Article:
HOUSTON (Reuters) -Houston-based oil producer Hilcorp is evaluating Phillips 66’s refinery in Alliance, Louisiana, for conversion into an oil export terminal, said four sources familiar with the matter, a move that would eliminate it as a source of motor fuels.
Hilcorp, the largest privately owned U.S. oil producer, with operations from Alaska to Pennsylvania to Texas, did not reply to questions about its interest in the facility, which occupies 2,400 acres along the Mississippi River.
The sources said a buyer was scheduled to visit the refinery this week.
Phillips 66 declined to comment on a buyer’s possible visit to the refinery this week.
The hurricane-damaged refinery remains for sale and its “marketing process is ongoing,” said Phillips 66 spokesperson Bernardo Fallas. The company plans to repair the storm damages and restart the facility, he said.
In August, Phillips 66 began meeting with potential buyers of the 255,600 barrel-per-day (bpd) refinery in Louisiana, on the state’s southeast coast. It was knocked out of commission by Hurricane Ida last month when a protective wall gave way, flooding the plant.
“The U.S. refining business in the future is going to be smaller, not bigger,” Phillips 66 Chief Executive Officer Greg Garland said last month as he laid out plans to advance businesses in renewable diesel, hydrogen and materials for electric-car batteries.
Most of the several feet of water that flooded the plant has been removed and most employees have returned to clean-up of the plant, said people familiar with its operations.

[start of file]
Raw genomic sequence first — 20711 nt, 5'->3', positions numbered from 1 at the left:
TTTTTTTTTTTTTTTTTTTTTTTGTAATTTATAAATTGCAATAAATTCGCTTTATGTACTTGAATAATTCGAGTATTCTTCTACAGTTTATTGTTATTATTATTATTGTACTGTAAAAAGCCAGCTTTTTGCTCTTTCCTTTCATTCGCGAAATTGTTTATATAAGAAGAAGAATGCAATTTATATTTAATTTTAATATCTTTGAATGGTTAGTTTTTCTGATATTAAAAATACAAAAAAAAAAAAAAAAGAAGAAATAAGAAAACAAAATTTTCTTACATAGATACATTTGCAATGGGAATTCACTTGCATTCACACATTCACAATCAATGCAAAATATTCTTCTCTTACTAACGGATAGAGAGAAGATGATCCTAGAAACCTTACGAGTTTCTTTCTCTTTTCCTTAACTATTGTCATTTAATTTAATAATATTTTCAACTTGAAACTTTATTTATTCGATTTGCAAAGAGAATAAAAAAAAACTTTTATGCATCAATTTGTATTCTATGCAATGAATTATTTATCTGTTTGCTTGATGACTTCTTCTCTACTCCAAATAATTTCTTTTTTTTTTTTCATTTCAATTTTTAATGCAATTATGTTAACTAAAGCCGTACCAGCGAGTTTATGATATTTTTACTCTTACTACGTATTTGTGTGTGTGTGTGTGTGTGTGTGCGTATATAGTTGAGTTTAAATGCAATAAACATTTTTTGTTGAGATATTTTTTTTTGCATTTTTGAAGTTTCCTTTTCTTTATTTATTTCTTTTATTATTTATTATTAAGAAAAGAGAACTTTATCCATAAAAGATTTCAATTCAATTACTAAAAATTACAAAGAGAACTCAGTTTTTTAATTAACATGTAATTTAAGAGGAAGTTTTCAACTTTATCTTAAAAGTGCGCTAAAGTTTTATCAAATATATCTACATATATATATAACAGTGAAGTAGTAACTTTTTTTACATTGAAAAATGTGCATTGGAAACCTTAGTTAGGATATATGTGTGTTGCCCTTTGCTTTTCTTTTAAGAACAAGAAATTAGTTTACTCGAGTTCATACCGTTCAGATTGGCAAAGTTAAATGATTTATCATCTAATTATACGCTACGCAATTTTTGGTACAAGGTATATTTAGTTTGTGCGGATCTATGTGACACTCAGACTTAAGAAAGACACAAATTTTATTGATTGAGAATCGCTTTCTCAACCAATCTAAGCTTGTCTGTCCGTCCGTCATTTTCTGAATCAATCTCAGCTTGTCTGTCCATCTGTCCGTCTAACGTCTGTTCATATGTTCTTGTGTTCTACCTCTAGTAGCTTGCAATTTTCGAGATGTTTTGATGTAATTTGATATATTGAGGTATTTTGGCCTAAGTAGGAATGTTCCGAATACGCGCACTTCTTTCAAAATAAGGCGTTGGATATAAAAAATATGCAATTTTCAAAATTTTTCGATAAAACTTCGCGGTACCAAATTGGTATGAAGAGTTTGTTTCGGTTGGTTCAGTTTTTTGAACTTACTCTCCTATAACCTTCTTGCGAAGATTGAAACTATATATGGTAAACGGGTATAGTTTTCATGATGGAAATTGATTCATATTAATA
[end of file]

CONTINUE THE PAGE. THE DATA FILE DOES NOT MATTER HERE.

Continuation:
In June, the U.S. Energy Information Administration said national refining capacity last year fell by 4.5%, or 848,385 bpd, because of weak refining profits with work-from-home policies slashing gasoline demand.
A conversion of the Alliance site into a crude oil storage and distribution terminal makes sense, said Andrew Lipow, president of Houston consultants Lipow Oil Associates.
“These refineries are getting older and older especially in a climate where we have seen gasoline demand has peaked,” Lipow said.
The Alliance refinery is one of three along the Gulf Coast that has been offered for sale this year.
The other two are LyondellBasell Industries’ 263,776-bpd Houston refinery and Royal Dutch Shell’s shuttered 211,146-bpd Convent, Louisiana, refinery.
The Alliance refinery could still have a future in the current energy transition, said John Auers, executive vice president with refinery-consultants Turner, Mason & Company
“It’s still a viable refinery,” Auers said. “We’ve had a lot of capacity turned off. It could potentially come back pretty strong.”
Phillips 66 does have an incentive to make repairs, Auers said.
“You always get more money (for a refinery) if it’s in an operable condition,” Auers said.
(Reporting by Erwin Seba in Houston; Editing by Gary McWilliams, Matthew Lewis and Daniel Wallis)